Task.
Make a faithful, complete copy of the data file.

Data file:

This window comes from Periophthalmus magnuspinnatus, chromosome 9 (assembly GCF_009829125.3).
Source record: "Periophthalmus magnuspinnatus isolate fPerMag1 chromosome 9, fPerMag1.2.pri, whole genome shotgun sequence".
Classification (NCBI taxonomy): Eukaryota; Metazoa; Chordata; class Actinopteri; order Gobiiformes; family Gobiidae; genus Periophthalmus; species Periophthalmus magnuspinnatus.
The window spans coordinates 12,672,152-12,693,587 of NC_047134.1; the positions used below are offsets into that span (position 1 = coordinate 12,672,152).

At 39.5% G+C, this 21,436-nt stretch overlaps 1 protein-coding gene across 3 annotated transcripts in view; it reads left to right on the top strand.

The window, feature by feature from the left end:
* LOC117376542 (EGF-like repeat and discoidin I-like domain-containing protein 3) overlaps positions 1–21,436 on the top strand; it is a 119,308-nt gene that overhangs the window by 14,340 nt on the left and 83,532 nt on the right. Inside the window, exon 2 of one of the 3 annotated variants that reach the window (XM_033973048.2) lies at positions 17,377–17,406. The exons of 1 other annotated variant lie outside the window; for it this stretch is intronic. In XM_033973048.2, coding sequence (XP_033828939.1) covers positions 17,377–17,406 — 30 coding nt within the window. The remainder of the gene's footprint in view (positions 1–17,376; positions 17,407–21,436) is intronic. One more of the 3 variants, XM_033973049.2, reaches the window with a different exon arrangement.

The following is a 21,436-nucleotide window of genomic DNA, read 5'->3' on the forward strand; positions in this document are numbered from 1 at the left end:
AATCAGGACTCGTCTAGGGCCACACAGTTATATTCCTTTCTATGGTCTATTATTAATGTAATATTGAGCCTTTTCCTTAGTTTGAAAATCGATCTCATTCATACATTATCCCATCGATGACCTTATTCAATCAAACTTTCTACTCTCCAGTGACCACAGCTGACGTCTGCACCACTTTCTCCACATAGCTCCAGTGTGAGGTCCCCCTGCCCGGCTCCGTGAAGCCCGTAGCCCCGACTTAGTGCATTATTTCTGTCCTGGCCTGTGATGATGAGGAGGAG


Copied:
This window comes from Periophthalmus magnuspinnatus, chromosome 9 (assembly GCF_009829125.3).
Source record: "Periophthalmus magnuspinnatus isolate fPerMag1 chromosome 9, fPerMag1.2.pri, whole genome shotgun sequence".
Classification (NCBI taxonomy): Eukaryota; Metazoa; Chordata; class Actinopteri; order Gobiiformes; family Gobiidae; genus Periophthalmus; species Periophthalmus magnuspinnatus.
The window spans coordinates 12,672,152-12,693,587 of NC_047134.1; the positions used below are offsets into that span (position 1 = coordinate 12,672,152).

At 39.5% G+C, this 21,436-nt stretch overlaps 1 protein-coding gene across 3 annotated transcripts in view; it reads left to right on the top strand.

The window, feature by feature from the left end:
* LOC117376542 (EGF-like repeat and discoidin I-like domain-containing protein 3) overlaps positions 1–21,436 on the top strand; it is a 119,308-nt gene that overhangs the window by 14,340 nt on the left and 83,532 nt on the right. Inside the window, exon 2 of one of the 3 annotated variants that reach the window (XM_033973048.2) lies at positions 17,377–17,406. The exons of 1 other annotated variant lie outside the window; for it this stretch is intronic. In XM_033973048.2, coding sequence (XP_033828939.1) covers positions 17,377–17,406 — 30 coding nt within the window. The remainder of the gene's footprint in view (positions 1–17,376; positions 17,407–21,436) is intronic. One more of the 3 variants, XM_033973049.2, reaches the window with a different exon arrangement.

The following is a 21,436-nucleotide window of genomic DNA, read 5'->3' on the forward strand; positions in this document are numbered from 1 at the left end:
AATCAGGACTCGTCTAGGGCCACACAGTTATATTCCTTTCTATGGTCTATTATTAATGTAATATTGAGCCTTTTCCTTAGTTTGAAAATCGATCTCATTCATACATTATCCCATCGATGACCTTATTCAATCAAACTTTCTACTCTCCAGTGACCACAGCTGACGTCTGCACCACTTTCTCCACATAGCTCCAGTGTGAGGTCCCCCTGCCCGGCTCCGTGAAGCCCGTAGCCCCGACTTAGTGCATTATTTCTGTCCTGGCCTGTGATGATGAGGAGGAG